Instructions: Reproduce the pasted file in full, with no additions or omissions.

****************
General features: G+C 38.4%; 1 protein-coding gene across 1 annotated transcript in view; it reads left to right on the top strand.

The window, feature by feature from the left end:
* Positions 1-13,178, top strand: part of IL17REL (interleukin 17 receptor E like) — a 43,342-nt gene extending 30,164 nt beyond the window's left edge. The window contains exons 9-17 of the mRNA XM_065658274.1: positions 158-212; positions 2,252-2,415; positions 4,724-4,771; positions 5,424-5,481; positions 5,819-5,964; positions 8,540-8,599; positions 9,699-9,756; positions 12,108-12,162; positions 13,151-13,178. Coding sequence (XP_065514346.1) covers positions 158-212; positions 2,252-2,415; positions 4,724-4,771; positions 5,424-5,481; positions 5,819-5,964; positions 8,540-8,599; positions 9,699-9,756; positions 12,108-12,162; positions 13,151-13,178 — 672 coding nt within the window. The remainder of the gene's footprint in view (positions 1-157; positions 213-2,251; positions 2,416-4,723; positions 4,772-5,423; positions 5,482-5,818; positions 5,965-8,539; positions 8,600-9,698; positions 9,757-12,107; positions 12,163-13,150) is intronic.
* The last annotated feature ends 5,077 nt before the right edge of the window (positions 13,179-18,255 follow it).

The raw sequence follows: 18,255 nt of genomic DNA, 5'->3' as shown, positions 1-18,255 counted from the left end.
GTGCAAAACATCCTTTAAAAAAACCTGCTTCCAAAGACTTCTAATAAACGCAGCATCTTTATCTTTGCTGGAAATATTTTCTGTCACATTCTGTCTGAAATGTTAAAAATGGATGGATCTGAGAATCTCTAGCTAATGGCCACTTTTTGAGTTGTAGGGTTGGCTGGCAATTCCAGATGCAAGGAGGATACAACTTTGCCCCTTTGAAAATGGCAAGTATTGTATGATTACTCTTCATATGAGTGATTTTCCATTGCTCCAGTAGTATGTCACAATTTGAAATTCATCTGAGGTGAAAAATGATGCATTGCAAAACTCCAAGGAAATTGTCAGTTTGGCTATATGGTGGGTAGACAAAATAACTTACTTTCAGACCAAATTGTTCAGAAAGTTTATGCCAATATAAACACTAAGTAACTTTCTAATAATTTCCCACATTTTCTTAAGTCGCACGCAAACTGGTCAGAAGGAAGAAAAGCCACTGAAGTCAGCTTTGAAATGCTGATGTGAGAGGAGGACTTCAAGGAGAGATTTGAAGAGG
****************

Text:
General features: G+C 38.4%; 1 protein-coding gene across 1 annotated transcript in view; it reads left to right on the top strand.

The window, feature by feature from the left end:
* Positions 1-13,178, top strand: part of IL17REL (interleukin 17 receptor E like) — a 43,342-nt gene extending 30,164 nt beyond the window's left edge. The window contains exons 9-17 of the mRNA XM_065658274.1: positions 158-212; positions 2,252-2,415; positions 4,724-4,771; positions 5,424-5,481; positions 5,819-5,964; positions 8,540-8,599; positions 9,699-9,756; positions 12,108-12,162; positions 13,151-13,178. Coding sequence (XP_065514346.1) covers positions 158-212; positions 2,252-2,415; positions 4,724-4,771; positions 5,424-5,481; positions 5,819-5,964; positions 8,540-8,599; positions 9,699-9,756; positions 12,108-12,162; positions 13,151-13,178 — 672 coding nt within the window. The remainder of the gene's footprint in view (positions 1-157; positions 213-2,251; positions 2,416-4,723; positions 4,772-5,423; positions 5,482-5,818; positions 5,965-8,539; positions 8,600-9,698; positions 9,757-12,107; positions 12,163-13,150) is intronic.
* The last annotated feature ends 5,077 nt before the right edge of the window (positions 13,179-18,255 follow it).

The raw sequence follows: 18,255 nt of genomic DNA, 5'->3' as shown, positions 1-18,255 counted from the left end.
GTGCAAAACATCCTTTAAAAAAACCTGCTTCCAAAGACTTCTAATAAACGCAGCATCTTTATCTTTGCTGGAAATATTTTCTGTCACATTCTGTCTGAAATGTTAAAAATGGATGGATCTGAGAATCTCTAGCTAATGGCCACTTTTTGAGTTGTAGGGTTGGCTGGCAATTCCAGATGCAAGGAGGATACAACTTTGCCCCTTTGAAAATGGCAAGTATTGTATGATTACTCTTCATATGAGTGATTTTCCATTGCTCCAGTAGTATGTCACAATTTGAAATTCATCTGAGGTGAAAAATGATGCATTGCAAAACTCCAAGGAAATTGTCAGTTTGGCTATATGGTGGGTAGACAAAATAACTTACTTTCAGACCAAATTGTTCAGAAAGTTTATGCCAATATAAACACTAAGTAACTTTCTAATAATTTCCCACATTTTCTTAAGTCGCACGCAAACTGGTCAGAAGGAAGAAAAGCCACTGAAGTCAGCTTTGAAATGCTGATGTGAGAGGAGGACTTCAAGGAGAGATTTGAAGAGG